Japanese Horror vs. Hollywood Adaptations – A Comparison
Updated: Apr 10, 2020
If you’ve read my Horror Films That Don’t Keep Me Up At Night blog post from a few months ago, you already know that I’m a giant baby when it comes to horror films. You’ll also know that one of my favourite horror films is The Ring (2002). For those of you who don’t know, The Ring is an American adaptation of the Japanese horror film Ringu (1998) Directed by Hideo Nakata and based on the novel Ring written by Koji Suzuki.
My love of The Ring has kick started a new obsession of mine which is Japanese horror films. It started with Ringu, I then moved onto Dark Water (2002) and Ju-on: The Grudge (2002). I’ve come to the realisation that the reason I am a fan of Japanese horror films but so afraid of Western horrors is due to cultural differences, don’t worry – I’ll explain.
So in order to explain my point fully, I’m going to take the films I mentioned earlier; The Ring, The Grudge and Dark Water and compare key elements within them to their Japanese origin movies. These films also have a fair few sequels in both countries but to keep this simple I’m only going to discuss both country’s first film in the franchise.
So sit tight and keep an eye on your TV set…
Ringu (1998) vs The Ring (2002)
Directors: Hideo Nakata (JP) / Gore Verbinski (US)
Lets start by discussing the underlining plot of these films before we start comparing. Ringu/The Ring follows the story of a cursed video tape, a tape that contains cursed images that after you watch them have the ability to inexplicably kill you in “7 days…”. As this is an urban legend and teenagers are stupid in horror films, this legend and the tape spreads leaving a number of teenagers dead. One of these teenagers happen to be Tomoko (JP) / Katie (US) the niece of journalist Reiko Asakawa (JP) / Rachel Keller (US). Reiko/Rachel is now set on finding the origin behind this tape and if it really does kill you in…
Of course I’m going to leave out the obvious elements for example: one is set in Japan, one in Seattle, one contains American characters, the other Japanese characters, one is in English… you get the idea.
Which version did I find scarier? – The Ring (2002) US.
Ju-on: The Grudge (2002) vs The Grudge (2004)
Directors: Takashi Shimizu (JP) / Takashi Shimizu (US)
The strange thing about these two films is the fact that although both very different, they share the same director, a few actors and possibly even the same house set. The main plot of Ju-on: The Grudge/The Grudge goes as follows. A family comprised of a sick elderly mother, her son and his son’s wife move into a new Japanese home, the family hire a carer for their mother who visits daily to provide assistance. One day though, the company that provides carers cannot get hold of this particular worker so send a replacement carer to the house; Rika (JP)/Karen (US). Rika/Karen soon find out that this is no ordinary house upon finding a young boy taped up in a cupboard. The haunting’s don’t end there though, Rika/Karen as well as the whole family find themselves constantly faced with ghostly encounters who have the desire to scare and kill anyone involved with her home.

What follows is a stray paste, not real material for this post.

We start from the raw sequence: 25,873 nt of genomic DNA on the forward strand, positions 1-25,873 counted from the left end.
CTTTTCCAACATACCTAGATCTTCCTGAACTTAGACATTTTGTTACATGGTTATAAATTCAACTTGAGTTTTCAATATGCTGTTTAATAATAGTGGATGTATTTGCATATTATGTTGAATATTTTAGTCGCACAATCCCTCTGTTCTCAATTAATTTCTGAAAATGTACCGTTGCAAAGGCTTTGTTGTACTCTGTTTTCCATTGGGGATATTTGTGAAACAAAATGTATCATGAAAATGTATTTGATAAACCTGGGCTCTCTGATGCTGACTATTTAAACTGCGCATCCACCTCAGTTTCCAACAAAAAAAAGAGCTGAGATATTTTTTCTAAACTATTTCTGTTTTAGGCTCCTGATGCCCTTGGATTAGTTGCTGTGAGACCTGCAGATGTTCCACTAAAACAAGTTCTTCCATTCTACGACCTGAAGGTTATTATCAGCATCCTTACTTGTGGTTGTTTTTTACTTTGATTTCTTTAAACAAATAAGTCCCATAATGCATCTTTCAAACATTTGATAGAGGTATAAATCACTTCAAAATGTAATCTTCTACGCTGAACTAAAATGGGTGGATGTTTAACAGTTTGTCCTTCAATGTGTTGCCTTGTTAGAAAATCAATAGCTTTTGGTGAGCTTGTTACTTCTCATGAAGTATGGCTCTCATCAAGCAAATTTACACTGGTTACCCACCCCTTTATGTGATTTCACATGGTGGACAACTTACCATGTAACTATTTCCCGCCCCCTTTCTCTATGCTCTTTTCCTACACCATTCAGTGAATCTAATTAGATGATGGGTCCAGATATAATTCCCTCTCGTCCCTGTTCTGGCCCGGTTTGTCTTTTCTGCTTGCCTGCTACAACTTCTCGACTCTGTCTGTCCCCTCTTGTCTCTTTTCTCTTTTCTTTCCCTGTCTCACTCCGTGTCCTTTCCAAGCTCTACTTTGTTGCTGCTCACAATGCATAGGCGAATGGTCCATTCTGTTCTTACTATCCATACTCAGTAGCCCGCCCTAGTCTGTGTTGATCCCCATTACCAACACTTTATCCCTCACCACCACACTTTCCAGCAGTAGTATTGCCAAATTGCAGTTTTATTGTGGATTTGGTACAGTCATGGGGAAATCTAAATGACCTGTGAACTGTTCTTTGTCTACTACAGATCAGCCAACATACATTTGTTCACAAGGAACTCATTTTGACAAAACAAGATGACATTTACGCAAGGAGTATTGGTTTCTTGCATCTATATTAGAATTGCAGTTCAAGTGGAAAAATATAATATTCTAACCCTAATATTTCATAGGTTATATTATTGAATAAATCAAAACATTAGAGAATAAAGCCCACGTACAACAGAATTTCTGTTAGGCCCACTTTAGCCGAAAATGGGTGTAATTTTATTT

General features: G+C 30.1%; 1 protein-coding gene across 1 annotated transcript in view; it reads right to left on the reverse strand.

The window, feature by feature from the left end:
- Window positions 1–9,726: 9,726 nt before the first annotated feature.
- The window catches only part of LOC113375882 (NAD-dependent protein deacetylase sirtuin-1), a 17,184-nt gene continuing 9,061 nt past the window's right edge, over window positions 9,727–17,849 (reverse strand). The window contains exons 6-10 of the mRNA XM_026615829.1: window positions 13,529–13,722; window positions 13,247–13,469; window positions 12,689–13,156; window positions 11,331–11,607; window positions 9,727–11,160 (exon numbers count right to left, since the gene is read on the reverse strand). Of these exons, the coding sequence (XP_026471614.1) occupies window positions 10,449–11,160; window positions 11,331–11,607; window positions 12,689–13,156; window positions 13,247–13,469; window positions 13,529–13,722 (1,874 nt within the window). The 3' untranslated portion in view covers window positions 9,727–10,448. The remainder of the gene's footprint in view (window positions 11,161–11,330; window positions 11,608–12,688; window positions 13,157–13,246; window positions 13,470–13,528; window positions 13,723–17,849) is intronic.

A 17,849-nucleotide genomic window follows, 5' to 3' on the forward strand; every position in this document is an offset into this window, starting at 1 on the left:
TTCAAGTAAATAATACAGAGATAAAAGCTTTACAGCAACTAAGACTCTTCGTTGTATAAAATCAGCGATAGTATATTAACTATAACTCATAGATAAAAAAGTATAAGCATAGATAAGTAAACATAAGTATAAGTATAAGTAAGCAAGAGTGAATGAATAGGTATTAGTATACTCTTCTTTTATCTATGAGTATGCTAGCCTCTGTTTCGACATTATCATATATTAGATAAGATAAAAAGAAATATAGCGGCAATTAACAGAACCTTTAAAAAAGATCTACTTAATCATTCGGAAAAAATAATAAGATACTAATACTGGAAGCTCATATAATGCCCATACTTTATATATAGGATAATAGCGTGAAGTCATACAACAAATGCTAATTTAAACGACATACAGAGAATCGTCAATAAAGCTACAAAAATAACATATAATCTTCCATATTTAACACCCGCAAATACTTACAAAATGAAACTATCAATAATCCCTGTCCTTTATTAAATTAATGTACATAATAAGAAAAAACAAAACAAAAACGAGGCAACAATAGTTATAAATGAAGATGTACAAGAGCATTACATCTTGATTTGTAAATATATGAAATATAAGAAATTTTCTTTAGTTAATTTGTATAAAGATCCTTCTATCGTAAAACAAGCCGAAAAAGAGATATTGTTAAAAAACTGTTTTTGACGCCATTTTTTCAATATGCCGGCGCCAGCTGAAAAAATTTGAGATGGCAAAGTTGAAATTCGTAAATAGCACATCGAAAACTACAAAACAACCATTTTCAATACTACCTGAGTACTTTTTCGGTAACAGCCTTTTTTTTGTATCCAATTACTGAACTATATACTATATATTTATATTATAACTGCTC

Which version did I find scarier? – The Grudge (2004) US.
Dark Water (2002) vs Dark Water (2005)
Directors: Hideo Nakata (JP) / Walter Salles (US)
Dark Water was probably tamest film out of the three as it’s a lot of build up for an almost anti climatic ending. As some of you will notice Dark Water (JP) shares a director with Ringu! The plot of Dark Water follows a recent divorcee Yoshimi (JP) / Dahlia (US) in the middle of a custody battle with her ex husband. Yoshimi/Dahlia must now find an affordable apartment for her and her daughter to live in or face losing custody. The pair find a dingy apartment that’s small and generally gross looking but decide to move in anyway. A few days in they find a leak in one of the bedrooms that day by day worsens and no matter how many times it’s reported to maintenance is not fixed. It is believed that the leak is coming from the apartment above although nobody has lived there for a while. One day, Yoshimi/Dahlia’s daughter Ikuko (JP)/Cecilia (US) explores the roof unattended. When her panicked mother finds her, Ikuko/Cecilia shows her mother that she has found a child’s backpack/satchel despite being told that there isn’t any other children living in their tower block. Ikuko/Cecilia asks to keep the bag but her mother doesn’t allow it and leaves it in lost and found. The bag however keeps showing up in unconventional ways along with a young girl in a raincoat which begins to arouse Yoshimi/Dahlia’s suspicion.
Which version did I find scarier? – Dark Water (2002) JP.
So comparing all 6 film watching experiences has made it clear to me that generally, the US remakes of these Japanese horror films usually contain more detail. Perhaps this is due to Western audiences needing everything wrapped up for them whereas Japanese audiences prefer for films to be left to the imagination. US remakes generally have more gore and scares in them – this doesn’t mean that the Japanese horror films aren’t scary though – simply that they use different tactics eg: suspension and mystery rather than cheap jump scares and special effects. All of these things add up to why I find myself loving Japanese horror over Western horror. I find it easier to watch as to me, it’s slightly less scary. Overall I enjoyed watching all of these films, even though I was pretty much watching the same film twice but one with subtitles! Let me know if you have any Japanese horror film suggestions for me!
If you enjoyed this post take a look at my other work on this blog a well as on nerdoutwordout.com, you can also follow me on twitter and instagram: @hopeelizab on both.